Make Sure You Have Core Estate Planning Documents


Nearly every comprehensive financial plan includes estate planning. When you estate plan, you specify your wishes, both in the event you are unable to manage your own affairs, and at the time of your death.

Estate planning also makes it easier for your loved ones to administrate your affairs, and can save some significant legal fees. Everyone, regardless of age or wealth, should have some form of a basic estate plan.

This week’s MoneyDo: make sure you possess these critical Estate Planning documents:

  • Power of Attorney for Finances and Property, also known as a Durable Power of Attorney. The Durable Power of Attorney names an individual to act on your behalf and act for you during life, as it relates to your finances and assets, including filing tax returns or applying for Medicare, Medicaid, Social Security and other government benefits. If you were to become incompetent without a power of attorney in place, a court-supervised guardianship would be required for someone to be able to manage and take care of your finances.
  • Power of Attorney for Health Care names someone to make health care decisions if you’re unable to make decisions, and gives you the opportunity to give direction to that individual if various situations arise.
  • Last Will and Testament is the primary document that will provide how assets titled in your individual name without a joint owner or beneficiary will be distributed.

Your Will also appoints an executor (aka personal representative) responsible for managing your estate and following your final wishes. If you have minor children, your will can also nominate a guardian to care for them. Assets distributed under a Will go through the court supervised, probate process.

Once you have assembled those key pieces, estate planning can and often does include additional documents depending on the nature of your  assets and family situation.

  • Revocable Trust, also known as a Living Trust, can be used in conjunction with a Will and become the primary mechanism to distribute assets outside of the probate process. A trust allows for continuity of management during life and after death as the trust continues automatically without having to wait for the court to appoint an executor. An important decision to make in the planning process will be naming a successor trustee to provide for a smooth transition and continuity in management of the trust assets upon your death or incapacity.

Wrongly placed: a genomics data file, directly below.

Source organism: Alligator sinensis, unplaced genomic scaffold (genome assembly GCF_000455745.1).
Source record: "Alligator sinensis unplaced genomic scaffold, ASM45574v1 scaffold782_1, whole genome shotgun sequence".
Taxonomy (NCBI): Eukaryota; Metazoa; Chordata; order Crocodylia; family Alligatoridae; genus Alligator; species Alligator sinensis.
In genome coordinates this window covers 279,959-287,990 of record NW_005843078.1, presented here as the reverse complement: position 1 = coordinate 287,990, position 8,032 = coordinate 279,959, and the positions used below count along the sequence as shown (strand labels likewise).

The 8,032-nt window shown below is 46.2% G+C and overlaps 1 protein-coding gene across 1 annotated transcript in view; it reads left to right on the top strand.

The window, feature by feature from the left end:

• Marital Property Agreement is an additional document that can be used in estate planning for couples in marital or community property states that classify property owned as either individual or marital property. Classification of property can have an impact on how an estate plan flows when individuals pass away. A primary advantage to using a marital property agreement is that it can also be used to help avoid probate.

All five of these documents are used regularly as part of a comprehensive estate plan. Even beyond these documents, there are optional documents that your attorney may use as part of your estate plan.

Living Will (aka Declaration to Physicians or Advanced Directive) outlines your wishes for health care treatment in certain situations, but it does not appoint an individual to make decisions on your behalf.

Memorandum of Personal Property is a separate document you can prepare that outlines who should receive your tangible personal property (jewelry, furniture, dishes, photos, etc…). Your personal representative or trustee will follow the list to the extent possible in distributing your personal property. The memorandum allows you to update the list without needing to re-execute a new Will each time you decide to make changes to the list.

Authorization for Final Disposition is a form of an advanced directive where you specify who is responsible for your funeral and burial arrangements. You can also express your wishes for certain arrangements, services, viewing, or music. The document is not required, and state statutes will specify who is responsible if you do not specify.

Beneficiary Designations, Transfer on Death Provisions and Asset Titling are also important components to ensure the estate plan you have designed will be effective and easy to administer when you pass away.  Beneficiary designations, transfer on death provisions and joint accounts will pass automatically according to the terms of the account rather than under the terms of your Will or Trust. When developing your comprehensive estate plan, it’s important to review and update all your accounts to fit.